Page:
Headline June 30, 2014



CHIBOK -NIGERIA : The road to Chibok is eerily quiet, lines with checkpoints manned by civilians,  -many of them students-

Wielding rusty rifles and serving as added security for an area that has little.

In this northeast Nigerian village,  where more than 300 teenage schoolgirls were kidnapped by militant separatist group Boko Haram on April 14, their torn and stunned families are still waiting for them to come home.

Lawan Zanna is anxious about Aisha,  his 18-year old daughter. "How can I sleep?" he asked. 

"Anger is gripping my body." After the girls were abducted, Mr Zanna said, he and other parents searched the nearby  Sambisa forest for their children-

But came back empty-handed. As he spoke,  Aisha's sister Hawa, 19, stood in silence. The two girls shared a small bedroom and almost everything else.

More than  750   people have been killed this year alone in Boko Haram attacks; at least   29 boys/students   were killed in a February school raid. This time, the government's failure in rescuing the girls-

And in addressing the issue, has incensed Nigerians  and, increasingly, people in every nook and corner of the world.

In the midst of this horrible crisis and tragedy, the World Economic Forum on Africa hosted a three-day summit meeting., May 7-9:

 Bringing about a thousand delegates from around the world and Nigeria's elite to Abuja, the Nigerian capital, to discuss economic growth and development.

As the   .001   percent  opined  in airconditioned suites far from the hot reality of Abuja's street and psyche,  the government  deployed  6000   security officers for the event    -an effort that many

Nigerians joked, half lamented would never be made to protect ordinary Nigerians, nor to retrieve the  Citibok schoolgirls. 

The city was at a standstill  Blue-uniformed security and police officers gathered around  boomboxes  perched on wooden benches and turned up to maximum volume, listening to voices  shouting curses  at the enigmatic Boko Haram.

''We just don't know who these people are or what exactly they want to do,'' said a call in guest on  95.1 FM   Nigerian Info. ''Yes! God Go punish them,'' to nods of agreement all around.

Nigerian citizens exist in this surreal world of great contrasts,  in a nation mired in corruption up to the eyeballs, under attacks by an insurgency and at the same time brimming with potential:

! And at the same time brimming with potential and acclaimed as an economic engine for the African continent !.

But that growth has only widened economic inequality.

With   170 million  people,  Nigeria is Africa's most populous country and the largest  oil  producer. It's economy has surpassed South Africa's, making it the largest on the continent.

But that growth has only widened  economic inequality. Economic activity has slowed to a trickle in regions where terrorising at the hands of  Boko Haram  has forced farmers to abandon their fields:

While young people and students without job prospects have left for the cities.

More Nigerians are poor today than at independence  in  1960, with over 60 percent  eeking  below the poverty line  and  poverting.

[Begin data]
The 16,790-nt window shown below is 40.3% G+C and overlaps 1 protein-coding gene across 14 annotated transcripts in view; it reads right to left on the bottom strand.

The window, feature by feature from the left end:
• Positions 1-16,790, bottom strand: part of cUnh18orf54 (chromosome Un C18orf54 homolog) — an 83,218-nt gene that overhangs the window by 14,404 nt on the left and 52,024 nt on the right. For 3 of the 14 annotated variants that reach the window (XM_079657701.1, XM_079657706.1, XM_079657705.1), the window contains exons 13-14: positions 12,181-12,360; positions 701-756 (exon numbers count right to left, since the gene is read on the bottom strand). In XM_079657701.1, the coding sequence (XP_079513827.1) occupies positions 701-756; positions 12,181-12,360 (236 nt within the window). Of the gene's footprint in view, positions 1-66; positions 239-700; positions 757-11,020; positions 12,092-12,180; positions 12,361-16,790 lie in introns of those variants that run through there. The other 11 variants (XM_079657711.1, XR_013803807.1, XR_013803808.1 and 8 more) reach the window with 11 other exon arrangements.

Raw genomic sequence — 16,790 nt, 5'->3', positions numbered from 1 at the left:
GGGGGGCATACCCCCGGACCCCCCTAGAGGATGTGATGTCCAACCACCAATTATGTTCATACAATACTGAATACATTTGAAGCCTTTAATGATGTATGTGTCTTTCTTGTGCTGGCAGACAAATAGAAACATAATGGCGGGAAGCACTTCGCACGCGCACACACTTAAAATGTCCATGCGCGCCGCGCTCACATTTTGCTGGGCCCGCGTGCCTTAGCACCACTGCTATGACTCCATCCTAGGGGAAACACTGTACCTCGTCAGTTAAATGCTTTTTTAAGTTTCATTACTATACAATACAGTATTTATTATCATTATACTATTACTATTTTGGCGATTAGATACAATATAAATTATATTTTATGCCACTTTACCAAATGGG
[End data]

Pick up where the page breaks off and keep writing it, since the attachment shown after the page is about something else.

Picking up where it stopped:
'' Poverting ''  is the new word that  !WOW!  has coined. I will detail this word in a Headline Post, as soon as I can.

''The abductions are only the tip of of the iceberg," said Tayo Olufuwa, a bespectacled 23 year old entrepreneur from Mushin, one of Lagos's poorest neighbourhoods. Mr Olufuwa, has started an:

Online employment search company, Jobs in Nigeria, he sums up with a tragic sweep: "We are a country sleeping with one eye open".

This is an expression used often by Nigerians. who are frustrated yet unsurprised by conflicting actions and reports from a government they have come to distrust.

At least  16 Nigerians were killed in March in stampedes when nearly a half million people applied for fewer than  5,000  government jobs

In Lagos, the commercial capital of the country, a  41 year-old cab driver, Oyebajo Adekunle, sweated as he swerved through rush-hour traffic:

¬ He is a college graduate with a business degree? . He never could imagine for the world of him, that to survive, he'd be driving people around, struggling to make enough money for his family of six.

He pulls up to a cluster of people: one of the daily  Bring Back Our Girls protests that have taken place here and around the country for weeks:

"I would go out and stand with the women, but I have to hustle," he sighs wiping the sweat from his brow. "It's like the government makes the hustle so hard, so that we're too tired to do anything about things like this."

He rolls  down his windows to shake one of the female-protesters' hands, locking eyes for a mere second, and then speeds off to heaven knows, or, -what ever so,  just beckons.

With respectful dedication to the all the parents of these kidnapped girls; And to the understanding that  Boko Haram is not the only problem that the desperate Nigerian students are facing.             

!WOW!  shares the anguish, and the agony. We wish and pray for an earliest possible recovery and rehabilitation.

!WOW! will continue to ''voice the voiceless''  - till the criminal perpetrators are brought to speedy justice.

With respectful dedication to the Students, Professors and Teachers of Nigeria. See Ya all on !WOW!  -the World Students Society Computers-Internet-Wireless:

"' The Justice Flashpoint "'

Good night and God bless!

SAM Daily Times - The Voice of the Voiceless


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